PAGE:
Suppose usage in English Grammar 1

We often use  ‘suppose’ to mean ‘imagine’ or ‘guess’

  • I suppose you’ll be meeting Danielle when you go to Paris?
  • When you weren’t there, I supposed you must have been held up.
  • I suppose you two know each other?

Notice that ‘suppose’ is not normally used in the continuous form. We do not usually say ‘I am supposing’.

  • Now I suppose we’ll have to do something else.
  • We’re waiting for John and I suppose he must be stuck in traffic.
  • At this moment I suppose it doesn’t matter.

Notice that for ‘imagine not’ or ‘guess not’ that we make ‘suppose’ negative, not the other verb.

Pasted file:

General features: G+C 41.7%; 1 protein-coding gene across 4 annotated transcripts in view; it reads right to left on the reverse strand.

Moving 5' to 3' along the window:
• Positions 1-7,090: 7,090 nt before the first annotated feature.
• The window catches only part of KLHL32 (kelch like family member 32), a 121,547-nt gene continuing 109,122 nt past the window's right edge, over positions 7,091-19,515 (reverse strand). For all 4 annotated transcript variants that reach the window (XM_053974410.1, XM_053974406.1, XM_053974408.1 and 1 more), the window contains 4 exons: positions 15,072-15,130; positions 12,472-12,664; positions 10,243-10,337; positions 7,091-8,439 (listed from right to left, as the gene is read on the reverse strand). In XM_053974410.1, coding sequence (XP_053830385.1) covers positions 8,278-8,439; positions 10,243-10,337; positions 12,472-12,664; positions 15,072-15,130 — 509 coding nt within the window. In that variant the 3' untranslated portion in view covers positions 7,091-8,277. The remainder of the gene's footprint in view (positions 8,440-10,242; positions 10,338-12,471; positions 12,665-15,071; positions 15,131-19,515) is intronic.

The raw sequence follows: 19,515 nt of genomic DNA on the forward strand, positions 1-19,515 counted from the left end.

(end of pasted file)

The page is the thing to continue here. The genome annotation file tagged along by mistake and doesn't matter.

• I don’t suppose you know where Mary is?
  • I don’t suppose he’ll do anything.
  • I don’t suppose you  have a Nokia phone charger here?

When responding to an idea with ‘suppose’, you can use ‘so’ to avoid repeating the idea that has already been expressed.

  • Is Susan coming to this meeting? ~ I suppose so.

Is supposed the past tense of suppose?

Yes it is.

I supposed you were busy so I didn’t call.
We supposed you wanted to be alone.

How do we use suppose in a sentence?

I suppose it’s time to leave.
I suppose you don’t want to come.
I don’t suppose you mind.
We suppose you’re angry.